KARACHI: The arrest of supermodel Ayyan Ali on Saturday, for apparently trying to smuggle half a million US dollars, was a classic case of the rich and influential avoid paying taxes, experts said.
"If what they say is true, then this lady was trying to take out roughly Rs50 million. That's no small sum of money," said Malik Bostan, president of Forex Association.
As per the State Bank of Pakistan’s (SBP) foreign exchange regulation, a passenger cannot carry more than $10,000, or the equivalent notes of another currency, out of the country.
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"There is a global ban on travelling with anything over $10,000. It's primarily done to curb money laundering. But people who don’t want to disclose the source of their income really don't care," Bostan said.
Up until 1991, Pakistanis were not allowed to maintain foreign currency accounts, and the movement of foreign exchange was prohibited.
However, during the economic liberalisation programme of Prime Minister Nawaz Sharif’s first government in 1992, those Pakistanis who wanted to park their funds abroad had a field day.
Businessmen, politicians and smugglers 'invested' billions in real estate and other assets in Middle East markets.
The outflow went on until Pakistan tested its nuclear devices in 1998, and subsequent international restrictions led to a freeze on withdrawals of foreign currency.
Bostan says individuals who want to carry an amount above $10,000 have to seek permission from the central bank.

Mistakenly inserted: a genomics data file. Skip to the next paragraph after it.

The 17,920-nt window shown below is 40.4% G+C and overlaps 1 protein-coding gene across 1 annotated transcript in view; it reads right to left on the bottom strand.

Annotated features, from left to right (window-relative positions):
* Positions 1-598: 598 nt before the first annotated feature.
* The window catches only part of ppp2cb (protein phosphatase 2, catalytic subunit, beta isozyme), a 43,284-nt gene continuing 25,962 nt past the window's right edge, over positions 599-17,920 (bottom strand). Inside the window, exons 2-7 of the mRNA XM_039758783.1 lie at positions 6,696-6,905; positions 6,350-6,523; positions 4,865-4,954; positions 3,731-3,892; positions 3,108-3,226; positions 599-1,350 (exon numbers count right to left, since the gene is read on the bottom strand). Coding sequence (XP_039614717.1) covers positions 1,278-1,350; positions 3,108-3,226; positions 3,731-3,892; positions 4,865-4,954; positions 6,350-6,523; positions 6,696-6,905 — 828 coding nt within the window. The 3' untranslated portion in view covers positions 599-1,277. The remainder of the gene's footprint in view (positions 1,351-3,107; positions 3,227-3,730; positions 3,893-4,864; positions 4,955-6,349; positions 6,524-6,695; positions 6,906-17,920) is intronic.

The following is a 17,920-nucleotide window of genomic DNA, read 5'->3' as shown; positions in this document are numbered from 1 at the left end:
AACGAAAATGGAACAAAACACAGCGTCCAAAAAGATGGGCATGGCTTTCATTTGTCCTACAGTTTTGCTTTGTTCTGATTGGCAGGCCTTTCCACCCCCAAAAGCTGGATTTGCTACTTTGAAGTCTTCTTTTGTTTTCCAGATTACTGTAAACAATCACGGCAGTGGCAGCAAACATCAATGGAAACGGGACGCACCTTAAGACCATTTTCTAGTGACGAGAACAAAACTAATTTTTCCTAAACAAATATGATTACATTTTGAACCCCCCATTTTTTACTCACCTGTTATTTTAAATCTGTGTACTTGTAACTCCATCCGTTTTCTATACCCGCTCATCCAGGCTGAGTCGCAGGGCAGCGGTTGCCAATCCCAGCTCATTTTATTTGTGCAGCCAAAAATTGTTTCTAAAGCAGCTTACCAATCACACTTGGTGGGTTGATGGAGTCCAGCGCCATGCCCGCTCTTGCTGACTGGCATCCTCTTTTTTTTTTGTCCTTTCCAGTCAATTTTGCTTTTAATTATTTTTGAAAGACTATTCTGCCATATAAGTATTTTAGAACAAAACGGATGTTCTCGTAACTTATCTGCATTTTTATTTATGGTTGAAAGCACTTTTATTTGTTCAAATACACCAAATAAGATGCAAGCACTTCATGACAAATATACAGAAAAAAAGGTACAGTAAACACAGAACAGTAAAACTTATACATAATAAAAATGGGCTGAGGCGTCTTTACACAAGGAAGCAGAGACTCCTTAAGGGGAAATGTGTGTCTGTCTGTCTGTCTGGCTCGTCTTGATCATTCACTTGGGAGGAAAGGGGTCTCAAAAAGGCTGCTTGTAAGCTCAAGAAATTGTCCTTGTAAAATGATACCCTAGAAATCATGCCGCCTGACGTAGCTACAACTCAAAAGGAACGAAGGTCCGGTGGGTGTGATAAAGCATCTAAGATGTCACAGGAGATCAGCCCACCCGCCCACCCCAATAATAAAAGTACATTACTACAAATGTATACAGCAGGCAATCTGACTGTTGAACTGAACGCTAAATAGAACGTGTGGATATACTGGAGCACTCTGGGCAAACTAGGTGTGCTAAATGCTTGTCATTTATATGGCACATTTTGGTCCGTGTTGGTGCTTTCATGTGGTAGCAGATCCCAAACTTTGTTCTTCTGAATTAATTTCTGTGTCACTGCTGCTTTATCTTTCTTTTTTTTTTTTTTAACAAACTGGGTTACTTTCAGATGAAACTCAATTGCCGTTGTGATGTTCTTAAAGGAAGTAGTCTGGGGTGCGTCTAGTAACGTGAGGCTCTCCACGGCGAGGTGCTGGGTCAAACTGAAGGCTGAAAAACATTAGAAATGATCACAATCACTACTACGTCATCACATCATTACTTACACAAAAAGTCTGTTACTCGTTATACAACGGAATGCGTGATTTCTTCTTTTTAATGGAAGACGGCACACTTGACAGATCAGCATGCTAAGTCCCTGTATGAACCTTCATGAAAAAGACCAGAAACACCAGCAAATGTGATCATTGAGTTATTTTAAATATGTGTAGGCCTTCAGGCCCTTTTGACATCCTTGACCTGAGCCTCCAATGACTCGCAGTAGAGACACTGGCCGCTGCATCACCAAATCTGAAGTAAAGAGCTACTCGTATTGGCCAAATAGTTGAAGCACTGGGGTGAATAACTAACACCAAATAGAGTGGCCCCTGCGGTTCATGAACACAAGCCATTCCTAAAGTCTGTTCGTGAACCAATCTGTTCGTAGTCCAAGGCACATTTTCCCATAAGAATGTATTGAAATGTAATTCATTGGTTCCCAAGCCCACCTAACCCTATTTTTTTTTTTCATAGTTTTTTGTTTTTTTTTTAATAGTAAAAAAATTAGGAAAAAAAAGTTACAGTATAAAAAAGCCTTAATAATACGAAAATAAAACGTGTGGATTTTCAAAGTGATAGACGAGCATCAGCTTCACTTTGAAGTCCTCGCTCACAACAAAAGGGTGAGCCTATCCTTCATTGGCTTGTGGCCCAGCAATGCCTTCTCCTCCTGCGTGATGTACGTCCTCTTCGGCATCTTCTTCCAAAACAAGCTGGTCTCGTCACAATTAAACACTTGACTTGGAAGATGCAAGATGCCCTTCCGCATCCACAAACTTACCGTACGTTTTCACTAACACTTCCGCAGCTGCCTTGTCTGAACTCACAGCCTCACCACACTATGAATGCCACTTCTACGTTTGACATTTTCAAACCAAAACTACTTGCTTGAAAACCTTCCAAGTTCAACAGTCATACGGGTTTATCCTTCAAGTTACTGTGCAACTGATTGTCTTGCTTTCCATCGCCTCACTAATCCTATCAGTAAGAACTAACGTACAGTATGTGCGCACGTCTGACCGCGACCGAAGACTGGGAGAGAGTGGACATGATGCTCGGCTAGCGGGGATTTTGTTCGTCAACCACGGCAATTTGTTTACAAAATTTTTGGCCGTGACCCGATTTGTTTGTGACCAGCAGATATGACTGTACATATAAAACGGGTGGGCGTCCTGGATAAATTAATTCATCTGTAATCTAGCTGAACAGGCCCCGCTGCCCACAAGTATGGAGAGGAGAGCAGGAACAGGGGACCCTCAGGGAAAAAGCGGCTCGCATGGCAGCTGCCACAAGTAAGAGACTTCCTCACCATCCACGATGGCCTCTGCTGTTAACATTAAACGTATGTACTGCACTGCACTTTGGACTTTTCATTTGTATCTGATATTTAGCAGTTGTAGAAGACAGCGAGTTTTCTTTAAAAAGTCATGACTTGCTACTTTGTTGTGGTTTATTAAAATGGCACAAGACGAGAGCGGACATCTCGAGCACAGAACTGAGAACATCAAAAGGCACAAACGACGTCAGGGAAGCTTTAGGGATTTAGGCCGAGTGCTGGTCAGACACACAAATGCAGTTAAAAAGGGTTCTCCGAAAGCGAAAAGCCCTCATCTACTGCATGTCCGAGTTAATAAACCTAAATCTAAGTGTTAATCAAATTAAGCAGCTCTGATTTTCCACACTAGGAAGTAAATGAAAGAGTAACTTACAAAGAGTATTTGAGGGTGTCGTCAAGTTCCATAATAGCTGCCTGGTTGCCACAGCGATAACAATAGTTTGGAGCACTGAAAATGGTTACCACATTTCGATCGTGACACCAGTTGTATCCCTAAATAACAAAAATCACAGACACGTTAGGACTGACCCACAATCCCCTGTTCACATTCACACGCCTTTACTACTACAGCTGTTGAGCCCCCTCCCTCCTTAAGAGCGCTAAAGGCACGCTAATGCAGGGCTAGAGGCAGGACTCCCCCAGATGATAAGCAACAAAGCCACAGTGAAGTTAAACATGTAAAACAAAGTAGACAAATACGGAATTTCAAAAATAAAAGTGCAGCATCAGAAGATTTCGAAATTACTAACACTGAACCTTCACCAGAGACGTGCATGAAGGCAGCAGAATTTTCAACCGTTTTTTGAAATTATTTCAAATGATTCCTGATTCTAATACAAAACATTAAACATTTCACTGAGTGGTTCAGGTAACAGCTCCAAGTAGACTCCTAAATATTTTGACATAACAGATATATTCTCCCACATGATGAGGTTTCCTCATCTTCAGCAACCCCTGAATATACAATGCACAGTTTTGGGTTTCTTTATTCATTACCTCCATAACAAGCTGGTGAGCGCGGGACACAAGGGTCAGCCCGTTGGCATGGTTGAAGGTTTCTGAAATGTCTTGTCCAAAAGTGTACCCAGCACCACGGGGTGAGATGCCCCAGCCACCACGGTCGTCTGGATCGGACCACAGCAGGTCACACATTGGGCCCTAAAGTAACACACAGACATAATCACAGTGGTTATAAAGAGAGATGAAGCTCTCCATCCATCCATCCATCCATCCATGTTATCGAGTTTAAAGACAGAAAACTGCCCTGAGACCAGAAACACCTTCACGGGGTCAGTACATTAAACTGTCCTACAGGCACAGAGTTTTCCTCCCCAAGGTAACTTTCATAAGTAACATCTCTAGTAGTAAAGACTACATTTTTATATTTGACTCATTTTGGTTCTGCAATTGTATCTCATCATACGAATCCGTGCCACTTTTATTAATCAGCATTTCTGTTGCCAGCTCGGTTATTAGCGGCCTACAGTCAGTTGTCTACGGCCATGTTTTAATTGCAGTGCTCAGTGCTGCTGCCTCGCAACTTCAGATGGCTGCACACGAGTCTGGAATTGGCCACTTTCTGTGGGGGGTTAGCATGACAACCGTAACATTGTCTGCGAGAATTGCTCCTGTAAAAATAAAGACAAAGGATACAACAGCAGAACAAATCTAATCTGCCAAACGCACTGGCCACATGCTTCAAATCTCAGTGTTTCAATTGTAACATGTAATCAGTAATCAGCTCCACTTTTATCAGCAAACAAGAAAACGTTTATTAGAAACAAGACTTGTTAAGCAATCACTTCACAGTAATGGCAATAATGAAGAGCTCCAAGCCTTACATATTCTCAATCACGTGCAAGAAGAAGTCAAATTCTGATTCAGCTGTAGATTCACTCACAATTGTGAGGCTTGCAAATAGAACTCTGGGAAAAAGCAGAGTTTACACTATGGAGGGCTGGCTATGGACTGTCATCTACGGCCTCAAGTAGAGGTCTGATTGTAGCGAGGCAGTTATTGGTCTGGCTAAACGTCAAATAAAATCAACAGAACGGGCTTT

"Obviously the bank asks you to fill in a form and disclose the source of income."
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Ayyan has been travelling frequently between Europe and the UAE for the past year, where she has been pursuing a career in modeling and music. She has not featured in the domestic fashion showcase since last April.
Sabeen Hasan, who heads the financial crimes division of a multinational bank, said she would be amazed if a person like Ayyan was unaware of foreign exchange regulations.
"Being a frequent traveller myself, I know this is something you just have to know after a couple of trips," she said.
Offshore transactions require account holders to not just go through the bank’s compliance scrutiny, but they also have to pay a fee and associated tax.
"In most cases, it's mostly about tax evasion, which is ultimately a form of money laundering."
Pakistani airports are frequently used by traders who smuggle foreign currency to duty-free places like Dubai to bring back electronic goods.
Former SBP Governor Anwar Yasin stirred a controversy in 2013, when he told a parliamentary committee that $25 million was being siphoned out of the country every day in 'briefcases through the airports.'
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The departure of foreign exchange was also blamed for a depreciation of the rupee, which in turn adds to inflation and causes the economy to stagnate.
Bostan said there was no credible tool or system to estimate the amount of foreign currency being smuggled, because no one really knows how many dollars are circulating in the economy or locked up in vaults.
"While we have to declare how much currency we are taking out of the country, there is no such restriction on how much can be brought in. That depends on monitoring and regulations of a country you are coming from."